There are lots of interesting statements that get put forward as fact. To help separate fact from fiction, here is an analysis of the data which busts five popular myths.
Myth 1: Half of all marriages end in divorce.
This statistic is certainly daunting for Aussies about to say "I do", but is there any truth behind it? Actually, there are fewer divorces today than there were a decade ago -- even though there are far more marriages now than then.
Also, the divorce rate (the number of divorces per 1,000 people) has been declining for more than 30 years, and currently sits at two, an all-time low and 30 percent down on the rate of a decade ago. Marriages that do end in divorce are lasting 12 years, which is two years longer than they did 20 years ago.
Therefore, comparing the divorce rate of today against the marriage rate when these weddings took place 12 years ago, we have divorces equating to just 36 percent of those marriages. Of all current weddings, just 27 percent of those making their vows have been married before.
Based on this analysis, it is not the case that half of all marriages end in divorce, but by comparing national marriage and divorce rates, it can be estimated that around one in three marriages in Australia will end in divorce.
Myth 2: Today's young people will be the first generation of children who won't live as long as their parents.
The rise in childhood obesity, increased screen-time and associated sedentary lifestyles, and modern "lifestyle diseases" such as Type 2 diabetes and heart disease, have given rise to this assumption.
However, the longevity increases seen in developed nations like Australia over the past half-century is the product of public health measures, medical improvements, pharmaceutical advancements and astonishing increases in survivability rates across all age groups, rather than the result of better personal health choices such as healthier eating or increased exercise.
Life expectancy at birth for both males and females has been on a steady increase since records began in 1901. A boy born in Australia today can expect to live beyond 80 years, while a girl can expect to exceed 84. Having survived to age 60, men can expect to live another 23 years and women another 26 years.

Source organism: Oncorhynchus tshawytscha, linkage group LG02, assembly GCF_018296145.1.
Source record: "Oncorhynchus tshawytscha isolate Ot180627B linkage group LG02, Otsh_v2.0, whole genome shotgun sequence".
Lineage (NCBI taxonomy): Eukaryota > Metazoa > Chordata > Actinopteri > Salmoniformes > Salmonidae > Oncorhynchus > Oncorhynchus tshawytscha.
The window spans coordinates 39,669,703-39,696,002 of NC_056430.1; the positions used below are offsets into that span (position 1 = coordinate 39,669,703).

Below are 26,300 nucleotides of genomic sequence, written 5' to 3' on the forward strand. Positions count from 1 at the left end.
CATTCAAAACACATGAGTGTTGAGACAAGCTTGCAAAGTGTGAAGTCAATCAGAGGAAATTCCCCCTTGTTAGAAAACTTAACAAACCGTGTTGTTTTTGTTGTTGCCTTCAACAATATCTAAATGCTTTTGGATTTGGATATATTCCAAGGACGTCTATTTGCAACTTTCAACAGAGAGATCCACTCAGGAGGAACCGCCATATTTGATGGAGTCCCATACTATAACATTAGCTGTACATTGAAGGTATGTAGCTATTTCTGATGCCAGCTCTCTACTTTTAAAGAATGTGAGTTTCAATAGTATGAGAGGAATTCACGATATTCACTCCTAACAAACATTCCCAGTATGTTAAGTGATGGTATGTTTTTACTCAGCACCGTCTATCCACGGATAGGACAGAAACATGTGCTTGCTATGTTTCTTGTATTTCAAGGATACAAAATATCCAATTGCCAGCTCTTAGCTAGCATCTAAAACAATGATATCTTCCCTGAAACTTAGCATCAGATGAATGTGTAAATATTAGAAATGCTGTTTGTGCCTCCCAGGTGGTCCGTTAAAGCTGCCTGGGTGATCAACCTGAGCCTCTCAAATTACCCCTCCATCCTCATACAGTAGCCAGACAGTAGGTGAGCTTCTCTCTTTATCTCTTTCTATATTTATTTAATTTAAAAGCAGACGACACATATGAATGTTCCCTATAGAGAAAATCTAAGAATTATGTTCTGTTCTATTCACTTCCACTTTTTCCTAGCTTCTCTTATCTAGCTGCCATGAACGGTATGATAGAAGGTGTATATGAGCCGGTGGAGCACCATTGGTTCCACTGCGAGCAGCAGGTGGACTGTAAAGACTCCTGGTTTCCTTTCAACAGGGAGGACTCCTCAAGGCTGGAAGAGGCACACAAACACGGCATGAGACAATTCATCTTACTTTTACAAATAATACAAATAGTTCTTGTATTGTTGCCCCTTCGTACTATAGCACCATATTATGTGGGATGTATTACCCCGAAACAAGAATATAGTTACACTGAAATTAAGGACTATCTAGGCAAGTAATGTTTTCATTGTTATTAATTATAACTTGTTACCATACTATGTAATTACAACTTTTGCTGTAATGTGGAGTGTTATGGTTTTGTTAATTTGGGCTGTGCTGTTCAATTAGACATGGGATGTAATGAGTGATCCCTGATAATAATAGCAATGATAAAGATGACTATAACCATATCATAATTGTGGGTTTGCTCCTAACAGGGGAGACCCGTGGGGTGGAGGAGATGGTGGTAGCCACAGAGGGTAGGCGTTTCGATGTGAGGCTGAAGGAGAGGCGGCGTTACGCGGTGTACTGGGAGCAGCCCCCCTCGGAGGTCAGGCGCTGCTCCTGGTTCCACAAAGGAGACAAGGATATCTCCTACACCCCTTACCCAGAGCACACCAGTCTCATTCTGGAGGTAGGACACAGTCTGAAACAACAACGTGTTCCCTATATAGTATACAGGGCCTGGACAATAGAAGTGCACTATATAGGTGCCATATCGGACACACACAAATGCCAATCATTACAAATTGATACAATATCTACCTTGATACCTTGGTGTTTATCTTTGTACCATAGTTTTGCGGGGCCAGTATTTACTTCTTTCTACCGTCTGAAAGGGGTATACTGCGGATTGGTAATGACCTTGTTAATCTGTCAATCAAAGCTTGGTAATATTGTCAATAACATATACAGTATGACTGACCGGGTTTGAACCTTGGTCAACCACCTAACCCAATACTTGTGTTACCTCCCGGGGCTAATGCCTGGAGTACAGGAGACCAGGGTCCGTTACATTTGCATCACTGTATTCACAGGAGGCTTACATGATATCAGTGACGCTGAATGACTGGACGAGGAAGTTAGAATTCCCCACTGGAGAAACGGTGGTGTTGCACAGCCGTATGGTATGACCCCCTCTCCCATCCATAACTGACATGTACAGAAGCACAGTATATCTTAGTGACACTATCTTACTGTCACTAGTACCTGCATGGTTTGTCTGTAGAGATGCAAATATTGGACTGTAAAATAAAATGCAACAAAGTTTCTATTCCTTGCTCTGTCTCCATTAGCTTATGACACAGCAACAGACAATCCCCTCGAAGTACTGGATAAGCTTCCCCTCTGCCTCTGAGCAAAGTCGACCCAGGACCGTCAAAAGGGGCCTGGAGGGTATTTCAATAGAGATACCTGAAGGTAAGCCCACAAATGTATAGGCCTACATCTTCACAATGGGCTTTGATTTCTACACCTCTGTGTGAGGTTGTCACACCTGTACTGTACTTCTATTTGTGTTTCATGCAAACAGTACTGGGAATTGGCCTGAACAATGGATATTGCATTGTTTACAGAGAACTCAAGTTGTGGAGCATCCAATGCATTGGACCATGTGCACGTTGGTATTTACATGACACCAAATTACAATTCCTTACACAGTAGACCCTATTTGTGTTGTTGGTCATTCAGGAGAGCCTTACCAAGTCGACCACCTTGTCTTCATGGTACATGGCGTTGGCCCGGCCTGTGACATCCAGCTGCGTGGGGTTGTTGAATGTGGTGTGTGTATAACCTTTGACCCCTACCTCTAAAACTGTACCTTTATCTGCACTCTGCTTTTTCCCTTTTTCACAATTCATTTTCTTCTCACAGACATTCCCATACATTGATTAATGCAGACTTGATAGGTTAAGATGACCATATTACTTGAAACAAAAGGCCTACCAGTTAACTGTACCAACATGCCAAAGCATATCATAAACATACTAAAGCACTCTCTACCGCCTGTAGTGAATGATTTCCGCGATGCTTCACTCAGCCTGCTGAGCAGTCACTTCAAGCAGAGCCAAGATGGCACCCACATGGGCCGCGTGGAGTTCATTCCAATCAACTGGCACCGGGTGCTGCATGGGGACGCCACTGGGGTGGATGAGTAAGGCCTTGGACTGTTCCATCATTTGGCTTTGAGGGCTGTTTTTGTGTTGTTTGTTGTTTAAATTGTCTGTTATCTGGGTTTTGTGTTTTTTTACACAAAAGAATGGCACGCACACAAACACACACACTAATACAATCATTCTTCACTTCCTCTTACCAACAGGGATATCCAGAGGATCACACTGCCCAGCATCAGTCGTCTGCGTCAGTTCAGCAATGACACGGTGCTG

The increase in life expectancy is one of the factors contributing to the ageing of Australia's population. Despite childhood obesity, life expectancy has not decreased but increased, and it continues to do so. However, it must be said that while medical interventions and health sciences can intervene to assist in an increase in the years of life, it is the personal choices and healthy lifestyles which will determine the quality of these years.
Myth 3: There are more New Zealanders living in Australia than in Auckland.
New Zealand is the second most common overseas country for Australian residents to be born in, after England. There are more than 617,000 people living in Australia who were born in New Zealand, and while many may identify as New Zealanders, a significant proportion are Australians who have a New-Zealand birthplace.
Further, the population of New Zealand's largest city, Auckland, exceeds 1.4 million, which is more than twice the number of Australia's New-Zealand-born residents. However, New Zealand's capital and second-largest city, Wellington, has a population of less than 400,000. Therefore, it could be said in loose terms that "more New Zealanders live in Australia than in Wellington". However, it is not the case that Australia is home to more Kiwis than Auckland.
Myth 4: There are more people alive now than have ever lived.
This myth argues that the total number of people in history who have died is less than 7.3 billion -- which is the current global population. There are some understandable reasons for positing this. In the year 1800, the global population was just 1 billion, and it took another 130 years to add an additional billion. Meanwhile, in just the past 50 years, the world's population has increased by 4 billion.
There are debates surrounding the calculations of historic human populations, with some demographers arguing that historic human population totals exceed 100 billion, while the most conservative estimates place it at closer to 45 billion -- yet even this is more than six times the current world population. In fact, more people have died since 1800 than are alive today, so it is certainly not the case that the global population exceeds total human deaths. The most reliable estimates are that the dead exceed the living by at least 10 to one.
Myth 5: There is a growing percentage of women remaining childless.
The birth rate has declined over the years from 2.1 four decades ago to 1.8 currently. However, this is not because a greater proportion of women are remaining childless. Smaller families are now more common; for example, of women aged 60-64, 55 percent had three or more children compared to just 34 percent of women aged in their forties.
Women in their forties were instead most likely to have fewer than three children. The couple household with children continues to be the most common household across Australia. However, it is the average number of children per household that has declined.
Women are also having children later, with the median age of a woman giving birth now 30.7 years and the highest fertility rate in Australia is of women aged 30-34, which is more than twice that of women in their early-to-mid twenties.
Therefore, while the birth rate has declined over the past few decades, it is still higher than it was in 2001, and the overall decline is a factor of women having fewer children and having children later, not from an increase in the proportion of women remaining childless, with that number unchanged at around one in four.